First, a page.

What happens when legitimate, scientific cigarette/e-cigarette studies are held up in comparison to junk science? Even the casual observer notices a big difference. A great recent example being the difference between a just-released study as published in Regulatory Toxicology and Pharmacology and a most controversial report recently released by the State of California, USA. We will start with the latter.

The State of California has officially declared vaping a public health hazard to be avoided at all costs. However, as Boston University's Dr Michael Siegel points out on his Tobacco Analysis Blog, the State selectively chose to base their report only on research that would support their predetermined conclusion, while entirely ignoring contradictory evidence. Siegel specifically referenced the data they used to claim that e-cigarettes are not effective for smoking cessation.

It turns out that the research the State referenced was never intended to answer the 'cessation question' at all. The author of that research has said as much repeatedly. At the same time, State officials chose to ignore three other studies that not only were intended to address the cessation question, but also proved that people can effectively quit smoking through vaping.

Moving on, the previously mentioned legitimate study, just-published in Regulatory Toxicology and Pharmacology was designed to measure the harmful and potentially harmful constituents (HPHCs) of tobacco smoke, as compared to those of e-cigarette vapour. Two important aspects of this study should not be ignored:

  1. Blank air measurements were included, along with tobacco smoke and e-cigarette vapour; and
  1. The studied aerosol mass of the e-cig vapour was similar in composition to the respective e-liquids.

These two factors show that the measurements of all three air samples were believable and properly comparable, unlike the other recent study (as published in the New England Journal of Medicine) that required researchers to overheat and burn atomiser coils in order to produce formaldehyde.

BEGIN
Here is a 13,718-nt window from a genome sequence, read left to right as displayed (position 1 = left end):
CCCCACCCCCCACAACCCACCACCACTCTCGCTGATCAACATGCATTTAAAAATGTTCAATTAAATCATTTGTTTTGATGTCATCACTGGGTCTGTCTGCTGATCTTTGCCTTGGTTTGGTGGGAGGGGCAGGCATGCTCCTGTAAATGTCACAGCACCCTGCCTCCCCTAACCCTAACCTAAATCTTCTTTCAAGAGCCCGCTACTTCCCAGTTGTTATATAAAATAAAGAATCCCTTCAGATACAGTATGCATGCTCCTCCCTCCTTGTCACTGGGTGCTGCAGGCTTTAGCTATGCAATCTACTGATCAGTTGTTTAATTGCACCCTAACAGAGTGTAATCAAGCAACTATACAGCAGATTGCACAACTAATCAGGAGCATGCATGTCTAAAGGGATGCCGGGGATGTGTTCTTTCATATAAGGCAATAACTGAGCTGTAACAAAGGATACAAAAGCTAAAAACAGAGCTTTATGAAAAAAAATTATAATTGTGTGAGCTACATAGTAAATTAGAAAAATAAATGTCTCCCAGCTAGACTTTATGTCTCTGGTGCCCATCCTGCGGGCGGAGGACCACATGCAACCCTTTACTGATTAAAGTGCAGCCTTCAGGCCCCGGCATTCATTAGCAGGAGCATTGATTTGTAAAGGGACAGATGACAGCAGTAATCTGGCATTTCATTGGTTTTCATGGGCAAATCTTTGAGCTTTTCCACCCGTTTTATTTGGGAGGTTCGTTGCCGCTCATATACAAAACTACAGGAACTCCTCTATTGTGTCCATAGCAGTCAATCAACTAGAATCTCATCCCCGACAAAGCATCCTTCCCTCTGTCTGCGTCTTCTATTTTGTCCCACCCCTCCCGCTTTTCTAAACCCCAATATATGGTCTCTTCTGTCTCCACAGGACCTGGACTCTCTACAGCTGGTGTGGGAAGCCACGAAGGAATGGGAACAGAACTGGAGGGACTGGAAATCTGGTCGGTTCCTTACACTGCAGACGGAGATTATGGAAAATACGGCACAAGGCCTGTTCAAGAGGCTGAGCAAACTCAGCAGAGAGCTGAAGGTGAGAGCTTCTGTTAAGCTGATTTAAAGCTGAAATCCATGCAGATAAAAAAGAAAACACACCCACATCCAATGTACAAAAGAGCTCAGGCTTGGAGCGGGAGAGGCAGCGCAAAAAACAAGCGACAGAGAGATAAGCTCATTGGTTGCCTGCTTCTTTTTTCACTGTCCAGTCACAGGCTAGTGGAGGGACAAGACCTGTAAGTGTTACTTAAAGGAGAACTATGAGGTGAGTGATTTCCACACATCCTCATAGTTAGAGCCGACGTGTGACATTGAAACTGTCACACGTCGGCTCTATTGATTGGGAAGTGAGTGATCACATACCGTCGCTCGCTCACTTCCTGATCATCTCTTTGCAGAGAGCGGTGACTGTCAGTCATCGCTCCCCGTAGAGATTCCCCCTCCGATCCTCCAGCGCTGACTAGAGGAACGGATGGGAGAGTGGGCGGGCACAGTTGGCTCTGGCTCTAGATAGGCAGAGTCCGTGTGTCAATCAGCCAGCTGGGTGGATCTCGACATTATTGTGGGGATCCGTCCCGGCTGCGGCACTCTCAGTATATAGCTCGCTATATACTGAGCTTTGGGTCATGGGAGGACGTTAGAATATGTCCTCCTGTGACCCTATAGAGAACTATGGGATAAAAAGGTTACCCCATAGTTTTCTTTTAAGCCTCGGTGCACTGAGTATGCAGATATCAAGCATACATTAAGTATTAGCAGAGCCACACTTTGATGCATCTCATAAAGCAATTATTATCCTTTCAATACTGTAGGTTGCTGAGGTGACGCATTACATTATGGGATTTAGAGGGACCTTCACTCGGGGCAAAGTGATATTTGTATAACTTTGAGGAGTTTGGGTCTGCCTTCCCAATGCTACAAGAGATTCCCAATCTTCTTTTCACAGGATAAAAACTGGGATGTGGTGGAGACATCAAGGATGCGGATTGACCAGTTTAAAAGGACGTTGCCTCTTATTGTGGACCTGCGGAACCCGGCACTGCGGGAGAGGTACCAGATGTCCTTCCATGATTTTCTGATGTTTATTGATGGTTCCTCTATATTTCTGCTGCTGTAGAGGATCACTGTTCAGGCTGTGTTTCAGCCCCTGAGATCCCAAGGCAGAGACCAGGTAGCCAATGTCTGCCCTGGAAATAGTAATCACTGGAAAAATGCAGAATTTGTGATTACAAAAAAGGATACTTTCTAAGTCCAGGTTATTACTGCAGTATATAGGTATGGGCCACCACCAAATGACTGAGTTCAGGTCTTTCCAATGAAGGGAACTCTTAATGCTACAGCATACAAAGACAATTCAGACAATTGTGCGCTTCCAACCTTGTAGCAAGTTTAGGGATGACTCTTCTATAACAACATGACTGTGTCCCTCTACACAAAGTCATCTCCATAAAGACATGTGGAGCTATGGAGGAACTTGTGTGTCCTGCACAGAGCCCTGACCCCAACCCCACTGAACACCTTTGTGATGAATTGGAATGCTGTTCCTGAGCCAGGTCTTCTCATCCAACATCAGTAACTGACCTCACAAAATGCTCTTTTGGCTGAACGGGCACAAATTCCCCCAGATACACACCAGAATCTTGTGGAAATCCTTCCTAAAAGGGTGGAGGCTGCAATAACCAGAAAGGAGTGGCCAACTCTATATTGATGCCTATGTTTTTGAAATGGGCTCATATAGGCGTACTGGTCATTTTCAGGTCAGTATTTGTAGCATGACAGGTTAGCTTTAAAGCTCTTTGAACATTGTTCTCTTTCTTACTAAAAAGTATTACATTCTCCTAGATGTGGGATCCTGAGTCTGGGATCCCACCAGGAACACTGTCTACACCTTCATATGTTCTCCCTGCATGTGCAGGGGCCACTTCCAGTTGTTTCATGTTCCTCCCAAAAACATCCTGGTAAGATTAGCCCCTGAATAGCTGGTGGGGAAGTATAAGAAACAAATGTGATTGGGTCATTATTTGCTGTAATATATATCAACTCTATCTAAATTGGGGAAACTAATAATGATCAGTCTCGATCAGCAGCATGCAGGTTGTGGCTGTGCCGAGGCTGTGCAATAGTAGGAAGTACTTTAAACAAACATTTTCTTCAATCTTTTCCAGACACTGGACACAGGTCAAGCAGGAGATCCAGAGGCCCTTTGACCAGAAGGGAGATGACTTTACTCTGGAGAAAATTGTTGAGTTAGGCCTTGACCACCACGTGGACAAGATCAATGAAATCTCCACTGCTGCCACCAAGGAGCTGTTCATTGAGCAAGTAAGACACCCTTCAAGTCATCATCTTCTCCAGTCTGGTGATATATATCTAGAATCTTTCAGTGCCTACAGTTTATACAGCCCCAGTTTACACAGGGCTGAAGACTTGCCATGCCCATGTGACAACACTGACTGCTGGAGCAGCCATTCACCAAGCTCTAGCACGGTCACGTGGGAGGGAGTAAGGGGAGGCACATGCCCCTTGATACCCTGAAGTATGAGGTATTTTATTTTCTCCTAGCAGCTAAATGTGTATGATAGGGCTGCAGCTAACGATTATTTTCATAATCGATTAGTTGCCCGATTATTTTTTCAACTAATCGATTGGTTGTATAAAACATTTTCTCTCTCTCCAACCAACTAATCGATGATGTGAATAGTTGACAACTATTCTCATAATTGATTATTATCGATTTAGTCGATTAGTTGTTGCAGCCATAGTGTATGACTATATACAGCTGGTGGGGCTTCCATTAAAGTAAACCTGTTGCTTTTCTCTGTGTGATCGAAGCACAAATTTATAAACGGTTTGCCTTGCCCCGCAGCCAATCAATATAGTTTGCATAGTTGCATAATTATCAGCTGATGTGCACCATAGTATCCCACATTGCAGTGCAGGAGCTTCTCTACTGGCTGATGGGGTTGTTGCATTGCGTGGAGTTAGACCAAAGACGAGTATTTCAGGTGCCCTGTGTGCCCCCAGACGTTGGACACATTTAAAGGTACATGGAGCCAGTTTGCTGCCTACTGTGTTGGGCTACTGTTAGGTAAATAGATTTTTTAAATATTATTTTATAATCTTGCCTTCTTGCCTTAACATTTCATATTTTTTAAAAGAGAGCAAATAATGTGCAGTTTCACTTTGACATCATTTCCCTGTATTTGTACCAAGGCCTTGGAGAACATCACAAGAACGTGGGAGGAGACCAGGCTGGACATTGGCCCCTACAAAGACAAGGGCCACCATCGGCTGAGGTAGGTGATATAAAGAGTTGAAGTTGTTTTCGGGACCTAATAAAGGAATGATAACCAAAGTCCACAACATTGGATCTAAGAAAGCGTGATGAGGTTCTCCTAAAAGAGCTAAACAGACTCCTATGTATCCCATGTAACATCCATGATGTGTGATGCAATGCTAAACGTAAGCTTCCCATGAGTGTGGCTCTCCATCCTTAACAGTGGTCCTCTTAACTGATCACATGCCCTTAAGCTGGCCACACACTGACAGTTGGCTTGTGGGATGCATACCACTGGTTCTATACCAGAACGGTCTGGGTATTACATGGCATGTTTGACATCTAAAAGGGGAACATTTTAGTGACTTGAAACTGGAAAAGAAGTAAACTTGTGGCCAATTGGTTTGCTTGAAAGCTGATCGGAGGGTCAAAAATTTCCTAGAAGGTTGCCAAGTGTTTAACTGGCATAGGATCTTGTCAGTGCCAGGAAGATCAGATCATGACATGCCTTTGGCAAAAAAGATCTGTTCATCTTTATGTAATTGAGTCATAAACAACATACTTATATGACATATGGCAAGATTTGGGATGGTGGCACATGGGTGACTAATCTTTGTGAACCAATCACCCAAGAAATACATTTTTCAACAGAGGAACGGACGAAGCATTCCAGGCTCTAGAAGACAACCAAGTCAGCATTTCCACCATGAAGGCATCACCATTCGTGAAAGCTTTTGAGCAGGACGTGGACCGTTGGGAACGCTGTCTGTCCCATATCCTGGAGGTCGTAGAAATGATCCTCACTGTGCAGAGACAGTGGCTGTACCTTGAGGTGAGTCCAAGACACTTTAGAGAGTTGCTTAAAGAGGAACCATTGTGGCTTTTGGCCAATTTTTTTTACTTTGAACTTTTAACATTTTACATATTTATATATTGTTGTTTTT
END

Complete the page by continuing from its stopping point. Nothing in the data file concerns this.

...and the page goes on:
In simple terms, this latest research compares 'apples to apples' rather than 'apples to oranges', as we are seeing so often lately.

Lo and behold, these researchers discovered the following:

  • e-cig vapour is primarily made up of propylene glycol/glycerine and water
  • e-cig vapour contained 85% less nicotine than cigarette smoke
  • the volume of HPHCs in the e-cig vapour were consistent with those found in the blank air samples
  • the volume of HPHCs in tobacco smoke were 1,500 times greater than e-cig vapour
  • none of the HPHCs that researchers tested for was found in e-cigarette vapour.

The results of this study are stunning, to anyone who cares to take the time to fully absorb them. They reinforce the 'tobacco harm reduction' argument that e-cigarette advocates have been making for years. Moreover, unlike the recent report issued by the State of California, the results of this study are both verifiable and reproducible.

Given the clear and obvious potential for tobacco harm reduction with e-cigs, it is vitally important that any cigarette/e-cigarette study used to stake a position on vaping be both credible and relevant to the assertions it is being used to support. Not only is that good science, it is also simple intellectual honesty.